Anybody who was "willing" to listen to me during the time it took me to read this novel was forced to hear my praise for Moby Dick as the best horror novel ever written by a non-horror writer. Melville imbues everything with this overwhelming sense of malice and malevolence, an almost mystical evil from the very beginning. There's two bits which will stay with me for all time: how Melville describes two glasses of booze in the beginning, as if the glasses themselves were warped by the very world; and the moment with a shark eating its own intestines only to have them spill out again. I'm finding a lot of how the dialogue works reminiscent of Joyce Carol Oates, frankly; how people stutter and exclaim reminds me so much of her characters struggling to articulate themselves. I shouldn't be surprised by how much of a shadow this casts over American horror, but I was taken aback by how horrifying the whole thing is. The novel is surprisingly gory for a 19th century one, though this shouldn't take readers aback as the practice of hunting whales is inherently violent. Melville describes so poetically the waves of blood rushing from whales, the innards spilling with a splash onto the deck of the Pequod. Another great moment features a man tumbling into a hole bored in a dead whale's decapitated head, only for the head to plummet into the sea. Ishmael describes how Queequeg leaps after the fallen head with sailor entombed, and deploys obstetrical language to convey the man's escape from the sinking jail of whaleflesh.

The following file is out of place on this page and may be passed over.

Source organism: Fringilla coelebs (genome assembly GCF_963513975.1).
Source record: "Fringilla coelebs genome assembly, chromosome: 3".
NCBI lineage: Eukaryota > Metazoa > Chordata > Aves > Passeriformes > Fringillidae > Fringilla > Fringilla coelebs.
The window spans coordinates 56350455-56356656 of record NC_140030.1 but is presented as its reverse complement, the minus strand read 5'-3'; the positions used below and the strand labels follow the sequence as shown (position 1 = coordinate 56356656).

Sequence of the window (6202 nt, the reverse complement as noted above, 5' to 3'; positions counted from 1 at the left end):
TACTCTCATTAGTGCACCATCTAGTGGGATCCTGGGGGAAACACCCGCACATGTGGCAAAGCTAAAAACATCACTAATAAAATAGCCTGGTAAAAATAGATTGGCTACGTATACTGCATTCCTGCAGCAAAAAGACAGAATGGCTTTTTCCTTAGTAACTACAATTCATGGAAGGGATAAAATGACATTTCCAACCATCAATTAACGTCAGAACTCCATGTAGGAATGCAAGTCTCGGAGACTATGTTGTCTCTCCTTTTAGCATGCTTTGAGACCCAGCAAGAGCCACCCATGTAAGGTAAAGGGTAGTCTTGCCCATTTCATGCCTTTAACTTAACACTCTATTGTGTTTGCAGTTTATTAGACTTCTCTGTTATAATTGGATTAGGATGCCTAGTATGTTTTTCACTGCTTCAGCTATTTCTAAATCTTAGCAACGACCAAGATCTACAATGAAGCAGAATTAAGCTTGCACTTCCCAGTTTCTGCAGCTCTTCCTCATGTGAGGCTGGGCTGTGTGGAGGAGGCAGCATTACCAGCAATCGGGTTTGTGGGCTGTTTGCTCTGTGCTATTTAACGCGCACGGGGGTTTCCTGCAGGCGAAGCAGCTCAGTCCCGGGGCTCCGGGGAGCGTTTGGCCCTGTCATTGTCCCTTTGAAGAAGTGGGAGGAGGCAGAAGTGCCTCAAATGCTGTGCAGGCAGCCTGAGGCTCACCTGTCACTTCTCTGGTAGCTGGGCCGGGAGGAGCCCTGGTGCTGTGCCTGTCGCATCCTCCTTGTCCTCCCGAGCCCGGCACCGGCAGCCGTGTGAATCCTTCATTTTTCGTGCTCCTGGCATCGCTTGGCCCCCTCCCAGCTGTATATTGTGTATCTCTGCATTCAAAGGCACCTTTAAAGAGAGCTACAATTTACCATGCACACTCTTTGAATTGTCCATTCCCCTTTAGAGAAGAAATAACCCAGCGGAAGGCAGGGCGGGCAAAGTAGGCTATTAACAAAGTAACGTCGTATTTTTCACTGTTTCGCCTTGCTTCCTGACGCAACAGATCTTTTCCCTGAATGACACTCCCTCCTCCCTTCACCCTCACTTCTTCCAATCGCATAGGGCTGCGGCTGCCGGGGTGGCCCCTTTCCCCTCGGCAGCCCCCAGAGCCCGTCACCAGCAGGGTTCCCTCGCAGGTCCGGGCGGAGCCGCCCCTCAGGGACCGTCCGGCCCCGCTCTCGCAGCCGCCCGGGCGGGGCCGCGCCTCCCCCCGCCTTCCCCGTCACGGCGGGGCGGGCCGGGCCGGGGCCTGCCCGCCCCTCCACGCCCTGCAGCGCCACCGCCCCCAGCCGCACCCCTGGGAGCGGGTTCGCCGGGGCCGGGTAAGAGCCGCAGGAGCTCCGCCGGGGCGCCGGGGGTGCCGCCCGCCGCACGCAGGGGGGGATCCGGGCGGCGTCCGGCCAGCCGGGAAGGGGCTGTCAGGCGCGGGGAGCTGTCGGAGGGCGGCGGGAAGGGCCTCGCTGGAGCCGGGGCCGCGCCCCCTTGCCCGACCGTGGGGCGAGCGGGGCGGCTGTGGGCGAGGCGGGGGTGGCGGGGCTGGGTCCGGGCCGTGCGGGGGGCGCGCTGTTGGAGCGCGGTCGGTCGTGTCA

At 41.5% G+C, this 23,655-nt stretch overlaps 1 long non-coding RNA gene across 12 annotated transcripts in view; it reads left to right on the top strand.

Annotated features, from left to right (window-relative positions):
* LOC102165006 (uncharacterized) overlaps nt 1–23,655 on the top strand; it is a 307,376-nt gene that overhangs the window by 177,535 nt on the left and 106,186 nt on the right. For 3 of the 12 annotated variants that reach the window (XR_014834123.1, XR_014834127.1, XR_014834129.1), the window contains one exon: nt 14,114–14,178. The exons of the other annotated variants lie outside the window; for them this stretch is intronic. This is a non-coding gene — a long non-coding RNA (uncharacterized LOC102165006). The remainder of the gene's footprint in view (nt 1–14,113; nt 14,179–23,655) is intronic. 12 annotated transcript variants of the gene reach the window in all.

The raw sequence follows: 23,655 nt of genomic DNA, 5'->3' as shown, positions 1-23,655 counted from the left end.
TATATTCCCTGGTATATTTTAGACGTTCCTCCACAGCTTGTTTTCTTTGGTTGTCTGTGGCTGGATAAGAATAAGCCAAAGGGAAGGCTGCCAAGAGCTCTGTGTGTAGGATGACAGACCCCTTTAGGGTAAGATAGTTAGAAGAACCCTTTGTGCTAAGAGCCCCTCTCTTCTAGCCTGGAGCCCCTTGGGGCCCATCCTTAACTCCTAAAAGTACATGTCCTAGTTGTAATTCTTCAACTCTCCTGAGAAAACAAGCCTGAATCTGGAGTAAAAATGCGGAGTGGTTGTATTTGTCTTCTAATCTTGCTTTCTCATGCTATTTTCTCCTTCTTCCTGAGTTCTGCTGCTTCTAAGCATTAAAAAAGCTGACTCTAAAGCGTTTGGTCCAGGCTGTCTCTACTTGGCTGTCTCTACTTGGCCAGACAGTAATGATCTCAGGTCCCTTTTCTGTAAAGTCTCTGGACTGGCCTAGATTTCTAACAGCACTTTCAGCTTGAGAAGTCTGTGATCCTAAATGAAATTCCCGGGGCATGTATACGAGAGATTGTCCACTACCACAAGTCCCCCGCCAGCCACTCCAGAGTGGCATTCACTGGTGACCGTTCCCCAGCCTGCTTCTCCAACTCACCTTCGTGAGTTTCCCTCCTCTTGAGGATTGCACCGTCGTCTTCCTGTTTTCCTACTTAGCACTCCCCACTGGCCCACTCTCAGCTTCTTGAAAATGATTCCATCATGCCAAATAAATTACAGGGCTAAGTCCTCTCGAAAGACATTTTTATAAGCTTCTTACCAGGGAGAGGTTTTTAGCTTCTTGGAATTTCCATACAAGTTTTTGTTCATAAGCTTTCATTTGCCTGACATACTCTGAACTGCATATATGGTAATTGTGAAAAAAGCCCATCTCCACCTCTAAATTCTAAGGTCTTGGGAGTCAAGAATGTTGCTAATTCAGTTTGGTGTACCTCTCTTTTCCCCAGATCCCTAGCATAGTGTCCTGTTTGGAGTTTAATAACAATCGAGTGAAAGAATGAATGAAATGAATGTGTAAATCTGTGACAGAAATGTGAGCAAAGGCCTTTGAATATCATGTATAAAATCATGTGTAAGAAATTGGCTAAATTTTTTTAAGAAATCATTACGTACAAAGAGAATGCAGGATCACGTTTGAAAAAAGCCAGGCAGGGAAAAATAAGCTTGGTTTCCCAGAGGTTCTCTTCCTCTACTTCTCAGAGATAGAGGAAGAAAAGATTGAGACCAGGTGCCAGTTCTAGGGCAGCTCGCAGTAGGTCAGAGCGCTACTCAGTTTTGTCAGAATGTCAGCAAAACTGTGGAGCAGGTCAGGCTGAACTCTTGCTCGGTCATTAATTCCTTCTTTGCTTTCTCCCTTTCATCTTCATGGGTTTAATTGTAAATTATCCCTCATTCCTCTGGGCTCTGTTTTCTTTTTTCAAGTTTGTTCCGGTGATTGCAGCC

I kept exclaiming to my partner how surprised I was at myself for making it so far into the novel. They kept replying, "but aren't you enjoying it?" and of course. Even with my critical eye merely skimming against the surface of this abyssal novel, I was overjoyed. I'm excited to dive into the critical corpus built around the novel. I've got my eye on a couple anthologies of essays available at my university library. There's so much in the novel, it risks overwhelming the reader with sheer quantity of detail, but there's a pattern, a plan in place which is discernible, apprehendable.